Dr. John Cunningham : Everyone wishes the Foreign Secretary well on his mission to former Yugoslavia and we hope that he will be successful in impressing on the combatants the fact that this is perhaps their last opportunity for a negotiated settlement. It is sad that the current offer to the Bosnian Government is worse than was available when they had the opportunity to reach a settlement in 1992. Of course we wish the Foreign Secretary well, but will the right hon. and learned Gentleman assure the House that, if a success is not achieved in the next few days, there will be no early abrogation of either the sanctions against Serbia or the arms embargo on Bosnia ?
Mr. Hogg : If a settlement is not reached because the contact group plan is rejected--I am focusing now on the question of rejection by the Bosnian Serbs--it is certain that sanctions will remain in place and that they will almost certainly be toughened. It is probable that the arms embargo will not survive. The pressure to relax the arms embargo in the event of the Serbs rejecting the plan will probably prove irresistible.
Lady Olga Maitland : Does my right hon. and learned Friend agree that, at this stage, it would be a tragedy if the contact group were not successful, bearing in mind the sacrifices that have been made by French and British troops in delivering aid in Bosnia ? I hope that he will continue in his endeavours to encourage everyone to sign the agreement.
Mr. Hogg : I agree with my hon. Friend. This is a critical moment. If the parties do not accept the plan that has been proposed and worked out by the contact group, there is a grave danger that war in Bosnia will re- ignite and develop with ever-increasing intensity.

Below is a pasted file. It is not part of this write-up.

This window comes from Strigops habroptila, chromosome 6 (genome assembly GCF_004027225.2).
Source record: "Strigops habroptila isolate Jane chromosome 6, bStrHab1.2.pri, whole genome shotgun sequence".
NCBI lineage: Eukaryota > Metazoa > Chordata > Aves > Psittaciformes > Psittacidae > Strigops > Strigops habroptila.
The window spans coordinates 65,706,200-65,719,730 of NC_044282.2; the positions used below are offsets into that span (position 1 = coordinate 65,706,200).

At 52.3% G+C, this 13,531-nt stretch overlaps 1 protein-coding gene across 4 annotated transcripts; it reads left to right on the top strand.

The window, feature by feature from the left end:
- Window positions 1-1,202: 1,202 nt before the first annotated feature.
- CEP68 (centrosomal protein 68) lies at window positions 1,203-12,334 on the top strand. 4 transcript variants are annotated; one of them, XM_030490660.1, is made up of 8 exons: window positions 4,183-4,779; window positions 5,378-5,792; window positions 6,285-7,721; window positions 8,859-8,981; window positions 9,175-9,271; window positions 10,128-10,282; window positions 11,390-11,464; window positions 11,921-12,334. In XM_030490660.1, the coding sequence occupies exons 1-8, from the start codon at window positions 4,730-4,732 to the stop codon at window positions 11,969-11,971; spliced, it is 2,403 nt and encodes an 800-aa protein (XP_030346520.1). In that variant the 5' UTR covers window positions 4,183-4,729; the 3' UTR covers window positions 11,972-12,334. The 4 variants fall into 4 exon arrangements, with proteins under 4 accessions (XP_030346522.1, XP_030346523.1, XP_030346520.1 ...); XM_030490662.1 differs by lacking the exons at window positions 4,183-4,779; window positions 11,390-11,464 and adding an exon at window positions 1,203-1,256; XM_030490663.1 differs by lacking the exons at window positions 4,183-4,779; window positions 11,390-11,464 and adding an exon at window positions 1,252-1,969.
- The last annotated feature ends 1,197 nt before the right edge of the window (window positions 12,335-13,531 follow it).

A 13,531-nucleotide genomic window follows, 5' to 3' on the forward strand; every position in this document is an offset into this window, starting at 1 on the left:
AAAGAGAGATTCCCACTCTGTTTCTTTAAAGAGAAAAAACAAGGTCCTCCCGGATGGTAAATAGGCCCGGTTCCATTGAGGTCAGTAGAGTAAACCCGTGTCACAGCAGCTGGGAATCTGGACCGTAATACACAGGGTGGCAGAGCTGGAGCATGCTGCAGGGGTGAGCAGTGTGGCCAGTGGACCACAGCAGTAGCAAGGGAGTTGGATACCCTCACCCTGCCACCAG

8. Mr. Austin-Walker : To ask the Secretary of State for Foreign and Commonwealth Affairs what action he has taken or proposes to take in the light of Serbian aggression against Albania and Macedonia.
Mr. Douglas Hogg : Following the occupation by Serbian troops of a hill near the Serbia-Macedonia border in mid-June, the British charge d'affaires in Belgrade made representations to the Serbian authorities. We welcome the recent agreement brokered by UNPROFOR, under which Serbian and Macedonian troops withdrew from the vicinity of the hill. We are not aware of any recent cases of Serbian aggression towards Albania. We continue to watch developments in the region carefully.
Mr. Austin-Walker : Does not the Minister recognise that the west's inaction when Milosevic first used his tanks and aircraft against Ljubljana gave a green light to Serbian aggression against Bosnia-Herzegovina ? Does not the right hon. and learned Gentleman recognise that appeasement of Serbian aggression and acceptance of their ability to gain territory by force encourages acts of aggression against Macedonia and Albania and the further persecution of the Albanian majority in Kosovo ?
Will the Government now stand firm against Serbian aggression and try to prevent the conflict in the Balkans from getting completely out of hand ?
Mr. Hogg : The hon. Gentleman should not indulge in generalities ; he needs to be careful not to induce people to suppose that the Government mean, or that he means, things that we do not or he does not really mean. It is our policy to try to persuade the parties to accept the plan worked out by the contact group. We are not in the business of waging war ; the hon. Gentleman sounds as if he is, but that is not the policy of his party's Front-Bench spokesmen.
Sir Peter Emery : Is my right hon. and learned Friend aware of the Macedonian resolution passed almost unanimously by 53 nations in the Parliament of the Conference on Security and Co-operation in Europe demanding of Greece the recognition of Macedonia and the withdrawal of any trade restrictions ? Would that not greatly assist Macedonia with any problems that might arise in the future ?
Mr. Hogg : I have indeed seen the resolution to which my right hon. Friend refers, and I welcome it. The Greek Government's policies towards Macedonia are quite wrong, especially that of imposing sanctions. We were very pleased when the European Court of Justice took up